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Image for Tradition

Play now 45 mins


45 minutes
First broadcast:
Saturday 02 June 2012

As Britain celebrates The Diamond Jubilee - 60 years of Queen Elizabeth II's rule - the Forum takes a look at the role of tradition in the 21st Century.

How important is it? Not just in linking us to our collective past but in helping to forge the future, especially in the countries now in the midst of the Arab Spring?

And what happens in an ancient culture whose language has no way of describing the past? How does art challenge complacency by subverting tradition?

Bridget Kendall's guests are the award winning British artist Grayson Perry, anthropologist and expert on Amazonian languages Dan Everett, and the Islamic philosopher Tariq Ramadan.

Illustration by Emily Kasriel: communicating the meaning of tradition through tapestry.


5 items
  • Grayson Perry

    Grayson Perry

    Grayson Perry first became a household name as a ceramicist, when he won the Turner Prize for his pots in 2003. Now he is also making tapestries which, like pottery, are a craft with long history. But look closely and you will discover that Perry’s art is anything but conventional. So what appeals to him about such traditional forms?

    Perry: The Vanity of Small Differences
  • Dan Everett

    Dan Everett

    Currently the Dean of Arts and Sciences at Bentley University in the United States, Dan Everett is a linguist, best known for his years spent living in a remote part of the Amazon jungle with the Piraha people. The Piraha are a small tribe whose unusual language raises profound questions, not least about how they keep alive their traditions in the absence of creation myths or epic tales.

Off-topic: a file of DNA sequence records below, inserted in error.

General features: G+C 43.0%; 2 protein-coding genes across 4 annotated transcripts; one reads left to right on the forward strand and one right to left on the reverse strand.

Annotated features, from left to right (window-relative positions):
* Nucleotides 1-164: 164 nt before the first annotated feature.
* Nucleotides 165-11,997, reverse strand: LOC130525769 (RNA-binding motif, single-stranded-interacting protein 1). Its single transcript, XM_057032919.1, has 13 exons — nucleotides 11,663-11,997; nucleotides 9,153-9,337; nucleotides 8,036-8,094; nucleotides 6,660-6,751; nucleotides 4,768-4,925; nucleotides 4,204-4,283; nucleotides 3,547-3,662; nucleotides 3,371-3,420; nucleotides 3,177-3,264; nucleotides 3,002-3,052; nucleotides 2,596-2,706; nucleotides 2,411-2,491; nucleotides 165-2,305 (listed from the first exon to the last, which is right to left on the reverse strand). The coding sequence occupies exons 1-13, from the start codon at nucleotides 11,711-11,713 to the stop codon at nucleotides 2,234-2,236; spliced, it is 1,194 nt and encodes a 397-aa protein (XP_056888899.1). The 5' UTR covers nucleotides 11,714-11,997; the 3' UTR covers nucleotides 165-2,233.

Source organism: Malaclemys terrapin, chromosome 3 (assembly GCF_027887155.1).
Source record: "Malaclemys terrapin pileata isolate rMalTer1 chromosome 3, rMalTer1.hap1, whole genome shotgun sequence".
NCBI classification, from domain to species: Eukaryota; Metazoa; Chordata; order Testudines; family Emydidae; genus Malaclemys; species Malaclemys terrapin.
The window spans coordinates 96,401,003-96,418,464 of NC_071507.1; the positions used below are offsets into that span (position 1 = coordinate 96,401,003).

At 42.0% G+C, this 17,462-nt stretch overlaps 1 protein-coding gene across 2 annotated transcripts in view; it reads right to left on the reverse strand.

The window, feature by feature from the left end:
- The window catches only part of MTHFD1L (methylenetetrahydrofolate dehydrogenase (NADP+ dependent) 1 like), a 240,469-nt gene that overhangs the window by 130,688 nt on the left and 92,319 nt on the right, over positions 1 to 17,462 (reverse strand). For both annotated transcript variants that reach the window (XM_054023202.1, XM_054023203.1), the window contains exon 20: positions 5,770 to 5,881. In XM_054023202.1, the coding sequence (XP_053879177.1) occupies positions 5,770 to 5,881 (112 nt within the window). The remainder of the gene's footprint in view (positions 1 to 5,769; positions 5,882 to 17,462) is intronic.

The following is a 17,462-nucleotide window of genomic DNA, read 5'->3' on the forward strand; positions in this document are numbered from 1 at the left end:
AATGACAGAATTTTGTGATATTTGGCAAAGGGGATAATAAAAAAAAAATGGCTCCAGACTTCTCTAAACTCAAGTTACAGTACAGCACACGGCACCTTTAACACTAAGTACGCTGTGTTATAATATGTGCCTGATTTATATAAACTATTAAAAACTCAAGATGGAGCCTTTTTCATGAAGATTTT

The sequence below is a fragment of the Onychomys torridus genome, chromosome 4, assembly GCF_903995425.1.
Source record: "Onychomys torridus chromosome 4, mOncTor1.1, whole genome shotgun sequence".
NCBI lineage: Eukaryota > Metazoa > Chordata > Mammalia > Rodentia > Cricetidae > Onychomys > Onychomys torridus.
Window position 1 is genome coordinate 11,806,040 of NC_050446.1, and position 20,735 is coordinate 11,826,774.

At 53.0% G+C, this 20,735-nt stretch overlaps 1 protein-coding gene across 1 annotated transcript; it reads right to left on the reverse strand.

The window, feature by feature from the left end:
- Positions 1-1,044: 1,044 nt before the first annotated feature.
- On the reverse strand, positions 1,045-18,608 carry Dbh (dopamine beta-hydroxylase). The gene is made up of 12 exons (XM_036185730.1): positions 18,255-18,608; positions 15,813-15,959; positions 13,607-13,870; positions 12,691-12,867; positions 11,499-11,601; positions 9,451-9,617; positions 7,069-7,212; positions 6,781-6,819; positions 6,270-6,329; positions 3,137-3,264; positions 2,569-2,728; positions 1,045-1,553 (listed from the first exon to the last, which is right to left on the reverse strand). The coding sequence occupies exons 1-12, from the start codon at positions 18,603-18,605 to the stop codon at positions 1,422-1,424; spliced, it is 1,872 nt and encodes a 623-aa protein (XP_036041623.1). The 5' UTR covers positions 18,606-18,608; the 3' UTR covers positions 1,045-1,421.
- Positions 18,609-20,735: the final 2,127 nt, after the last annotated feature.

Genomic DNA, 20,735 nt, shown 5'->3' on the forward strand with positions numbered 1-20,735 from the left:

Everett: Language, the Cultural Tool
  • Tariq Ramadan

    Tariq Ramadan

    Tariq Ramadan, Professor of Contemporary Islamic Studies at Oxford University, argues that for reform in countries like Egypt or Tunisia to succeed, it’s important not to ignore old ways of doing things but, in fact, to critically resurrect, question and develop the whole gamut of Middle Eastern traditions.

    Ramadan: The Arab Awakening

    Dan Everett says that once a year, everyone should write down the half a dozen or so things he or she believes in most, the things that are most important in their life. And also why. Then they should compare their list with someone from a completely different culture. Because only when we look at our most deeply held beliefs from a different perspective, are we able truly to see who we are and why we behave the way we do.

  • On Next Week's Programme

    We are devoting next week’s programme to a discussion of mental health: what’s the best way to tackle mental health problems, and how do approaches differ, in India, Australia and the UK. With Gwen Adshead, Vikram Patel, and Matthew Johnstone.


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